The gold market’s big question: Deal or no deal?

Dario Pignatelli | Bloomberg | Getty Images

Like the stock market, gold is expected react sharply to the outcome of the debt ceiling impasse. But unlike stocks, gold tends to do well in fear-inducing situations. So if there is no deal on the debt ceiling over the next few days, then gold will rise—but if we get a deal before we hit the ceiling, then gold will drop.

Gold broke major support levels in early Friday trading but failed to follow through to the downside after putting in a low of $1,259.60—the lowest level since July. Investors showed support for the metal as Washington headed into a deadlock, but after it failed to rally when it had every reason to do so, investors fled to better-performing assets.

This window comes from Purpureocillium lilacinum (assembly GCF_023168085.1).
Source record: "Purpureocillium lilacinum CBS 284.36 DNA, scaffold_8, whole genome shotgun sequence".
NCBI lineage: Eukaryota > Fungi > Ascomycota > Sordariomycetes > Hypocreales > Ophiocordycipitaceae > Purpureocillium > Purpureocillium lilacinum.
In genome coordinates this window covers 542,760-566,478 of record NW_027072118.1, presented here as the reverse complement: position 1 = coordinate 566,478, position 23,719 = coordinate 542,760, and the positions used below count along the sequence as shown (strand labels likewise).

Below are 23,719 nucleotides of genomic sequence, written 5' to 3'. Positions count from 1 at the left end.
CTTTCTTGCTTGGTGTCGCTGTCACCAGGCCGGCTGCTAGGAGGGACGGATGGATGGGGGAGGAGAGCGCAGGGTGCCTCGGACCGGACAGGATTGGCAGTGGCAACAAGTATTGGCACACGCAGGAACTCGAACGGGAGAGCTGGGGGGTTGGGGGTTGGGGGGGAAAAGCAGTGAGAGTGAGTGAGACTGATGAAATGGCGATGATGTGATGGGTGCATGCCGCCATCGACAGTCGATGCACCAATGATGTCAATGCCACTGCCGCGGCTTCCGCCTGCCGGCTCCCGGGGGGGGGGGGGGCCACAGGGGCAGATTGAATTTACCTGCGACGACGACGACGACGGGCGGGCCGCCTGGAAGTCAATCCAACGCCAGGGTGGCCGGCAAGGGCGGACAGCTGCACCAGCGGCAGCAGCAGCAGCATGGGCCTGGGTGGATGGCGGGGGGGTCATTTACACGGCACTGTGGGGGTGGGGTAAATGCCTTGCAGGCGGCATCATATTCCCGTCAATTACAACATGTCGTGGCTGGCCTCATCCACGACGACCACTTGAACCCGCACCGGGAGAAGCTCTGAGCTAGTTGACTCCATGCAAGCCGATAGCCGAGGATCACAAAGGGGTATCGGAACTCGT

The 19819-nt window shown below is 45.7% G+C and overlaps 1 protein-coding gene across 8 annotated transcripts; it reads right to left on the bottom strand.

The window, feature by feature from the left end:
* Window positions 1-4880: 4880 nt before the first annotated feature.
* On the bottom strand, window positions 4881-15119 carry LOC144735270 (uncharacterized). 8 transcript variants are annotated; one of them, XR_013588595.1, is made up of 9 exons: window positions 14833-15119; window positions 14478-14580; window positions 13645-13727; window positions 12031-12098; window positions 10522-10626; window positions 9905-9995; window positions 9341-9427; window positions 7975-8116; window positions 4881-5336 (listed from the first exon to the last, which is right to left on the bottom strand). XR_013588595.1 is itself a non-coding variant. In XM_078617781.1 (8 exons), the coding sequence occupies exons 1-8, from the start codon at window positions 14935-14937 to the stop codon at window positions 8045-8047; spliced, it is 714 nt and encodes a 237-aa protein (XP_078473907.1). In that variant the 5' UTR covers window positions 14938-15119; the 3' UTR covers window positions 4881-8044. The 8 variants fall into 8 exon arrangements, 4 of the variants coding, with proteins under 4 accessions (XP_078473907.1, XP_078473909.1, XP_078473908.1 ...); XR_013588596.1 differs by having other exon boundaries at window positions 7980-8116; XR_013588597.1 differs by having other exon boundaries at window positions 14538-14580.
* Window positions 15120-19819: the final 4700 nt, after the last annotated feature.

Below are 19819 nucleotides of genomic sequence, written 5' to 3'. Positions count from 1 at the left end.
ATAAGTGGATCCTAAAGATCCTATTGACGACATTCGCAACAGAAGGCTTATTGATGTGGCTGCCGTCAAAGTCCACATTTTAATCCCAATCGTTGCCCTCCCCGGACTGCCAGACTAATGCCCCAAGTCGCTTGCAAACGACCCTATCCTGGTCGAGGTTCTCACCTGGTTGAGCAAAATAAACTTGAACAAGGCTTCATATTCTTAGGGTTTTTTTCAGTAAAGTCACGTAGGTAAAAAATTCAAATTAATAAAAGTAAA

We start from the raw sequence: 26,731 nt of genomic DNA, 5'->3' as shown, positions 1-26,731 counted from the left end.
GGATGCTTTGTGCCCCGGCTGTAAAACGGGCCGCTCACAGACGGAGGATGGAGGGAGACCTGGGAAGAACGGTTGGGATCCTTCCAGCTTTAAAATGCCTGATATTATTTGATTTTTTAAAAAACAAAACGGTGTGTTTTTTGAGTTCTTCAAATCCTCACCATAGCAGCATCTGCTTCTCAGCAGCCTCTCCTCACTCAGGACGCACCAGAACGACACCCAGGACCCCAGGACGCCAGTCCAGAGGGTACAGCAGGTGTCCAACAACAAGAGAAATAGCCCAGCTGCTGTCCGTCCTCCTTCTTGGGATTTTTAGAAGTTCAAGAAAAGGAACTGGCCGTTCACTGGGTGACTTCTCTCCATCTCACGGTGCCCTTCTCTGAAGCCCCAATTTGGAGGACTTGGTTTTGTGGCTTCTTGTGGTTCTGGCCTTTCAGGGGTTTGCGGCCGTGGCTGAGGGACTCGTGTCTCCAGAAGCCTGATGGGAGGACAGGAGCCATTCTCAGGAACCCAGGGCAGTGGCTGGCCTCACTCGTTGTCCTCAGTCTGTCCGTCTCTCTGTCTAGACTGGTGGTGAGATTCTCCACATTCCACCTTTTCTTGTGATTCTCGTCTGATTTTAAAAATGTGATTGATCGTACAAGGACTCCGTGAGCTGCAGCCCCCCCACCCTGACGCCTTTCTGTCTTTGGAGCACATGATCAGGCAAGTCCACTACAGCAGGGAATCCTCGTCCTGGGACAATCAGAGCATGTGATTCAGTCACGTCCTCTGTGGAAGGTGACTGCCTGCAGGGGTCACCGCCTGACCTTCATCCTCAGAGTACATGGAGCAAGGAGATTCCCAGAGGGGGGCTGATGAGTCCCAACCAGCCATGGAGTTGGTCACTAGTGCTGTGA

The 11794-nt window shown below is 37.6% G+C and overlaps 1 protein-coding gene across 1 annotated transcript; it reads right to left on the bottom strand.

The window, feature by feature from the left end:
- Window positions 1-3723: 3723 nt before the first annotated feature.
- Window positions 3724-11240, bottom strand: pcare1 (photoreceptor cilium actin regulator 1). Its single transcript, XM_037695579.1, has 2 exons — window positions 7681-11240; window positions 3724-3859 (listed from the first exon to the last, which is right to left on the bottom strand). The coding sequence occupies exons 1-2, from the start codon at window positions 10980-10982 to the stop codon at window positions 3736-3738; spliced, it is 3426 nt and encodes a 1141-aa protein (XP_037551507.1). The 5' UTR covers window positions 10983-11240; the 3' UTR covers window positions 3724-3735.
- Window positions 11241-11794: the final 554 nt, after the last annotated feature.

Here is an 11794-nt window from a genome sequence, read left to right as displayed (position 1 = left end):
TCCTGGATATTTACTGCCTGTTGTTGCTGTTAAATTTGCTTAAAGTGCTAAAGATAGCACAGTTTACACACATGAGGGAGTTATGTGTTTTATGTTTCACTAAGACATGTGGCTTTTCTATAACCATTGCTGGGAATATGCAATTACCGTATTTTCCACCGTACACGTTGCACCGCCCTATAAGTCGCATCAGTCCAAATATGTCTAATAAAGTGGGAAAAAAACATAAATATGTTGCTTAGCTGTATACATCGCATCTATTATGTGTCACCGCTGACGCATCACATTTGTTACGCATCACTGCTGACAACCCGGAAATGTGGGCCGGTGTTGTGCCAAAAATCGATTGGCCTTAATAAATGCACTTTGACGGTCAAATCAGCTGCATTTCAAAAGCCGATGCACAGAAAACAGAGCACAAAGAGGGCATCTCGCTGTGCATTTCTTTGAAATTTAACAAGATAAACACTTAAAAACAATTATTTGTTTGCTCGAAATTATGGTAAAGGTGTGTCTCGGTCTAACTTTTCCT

(Read more: Gold's plunge blamed on one massive sell order)

As Washington's stalemate continued Monday, gold was finding a modicum of support, trading back above the key level of $1,278.10. A close above here, and furthermore $1,285.90, will signal a consolidation higher. Only a close below $1,271.80 will signal a trade lower in the more intermediate term.

My advice now is to play the levels. Gold has fallen dramatically of late, and we expect to see a consolidation higher through the first half of the week.

Rich Ilczyszyn is founder and CEO of iiTrader. Follow him on Twitter @iiTrader.

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